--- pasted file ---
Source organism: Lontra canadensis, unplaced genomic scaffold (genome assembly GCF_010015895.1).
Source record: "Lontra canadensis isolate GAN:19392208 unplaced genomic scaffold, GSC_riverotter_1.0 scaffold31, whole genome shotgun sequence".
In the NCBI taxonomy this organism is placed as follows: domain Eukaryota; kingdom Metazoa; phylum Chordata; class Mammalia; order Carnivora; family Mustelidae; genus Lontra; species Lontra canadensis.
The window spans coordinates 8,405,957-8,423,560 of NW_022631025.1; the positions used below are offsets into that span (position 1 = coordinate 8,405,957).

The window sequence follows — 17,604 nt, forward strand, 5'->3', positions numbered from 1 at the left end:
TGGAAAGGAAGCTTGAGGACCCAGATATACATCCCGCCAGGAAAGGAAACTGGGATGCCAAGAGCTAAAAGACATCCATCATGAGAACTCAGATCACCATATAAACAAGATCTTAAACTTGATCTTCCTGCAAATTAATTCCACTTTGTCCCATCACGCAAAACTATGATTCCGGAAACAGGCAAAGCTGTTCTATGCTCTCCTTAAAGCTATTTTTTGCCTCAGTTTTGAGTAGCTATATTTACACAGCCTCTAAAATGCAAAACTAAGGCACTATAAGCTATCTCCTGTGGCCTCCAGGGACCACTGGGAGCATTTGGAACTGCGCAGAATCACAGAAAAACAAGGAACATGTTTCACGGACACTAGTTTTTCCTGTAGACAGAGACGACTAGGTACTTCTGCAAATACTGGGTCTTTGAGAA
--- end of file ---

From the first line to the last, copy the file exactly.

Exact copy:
Source organism: Lontra canadensis, unplaced genomic scaffold (genome assembly GCF_010015895.1).
Source record: "Lontra canadensis isolate GAN:19392208 unplaced genomic scaffold, GSC_riverotter_1.0 scaffold31, whole genome shotgun sequence".
In the NCBI taxonomy this organism is placed as follows: domain Eukaryota; kingdom Metazoa; phylum Chordata; class Mammalia; order Carnivora; family Mustelidae; genus Lontra; species Lontra canadensis.
The window spans coordinates 8,405,957-8,423,560 of NW_022631025.1; the positions used below are offsets into that span (position 1 = coordinate 8,405,957).

The window sequence follows — 17,604 nt, forward strand, 5'->3', positions numbered from 1 at the left end:
TGGAAAGGAAGCTTGAGGACCCAGATATACATCCCGCCAGGAAAGGAAACTGGGATGCCAAGAGCTAAAAGACATCCATCATGAGAACTCAGATCACCATATAAACAAGATCTTAAACTTGATCTTCCTGCAAATTAATTCCACTTTGTCCCATCACGCAAAACTATGATTCCGGAAACAGGCAAAGCTGTTCTATGCTCTCCTTAAAGCTATTTTTTGCCTCAGTTTTGAGTAGCTATATTTACACAGCCTCTAAAATGCAAAACTAAGGCACTATAAGCTATCTCCTGTGGCCTCCAGGGACCACTGGGAGCATTTGGAACTGCGCAGAATCACAGAAAAACAAGGAACATGTTTCACGGACACTAGTTTTTCCTGTAGACAGAGACGACTAGGTACTTCTGCAAATACTGGGTCTTTGAGAA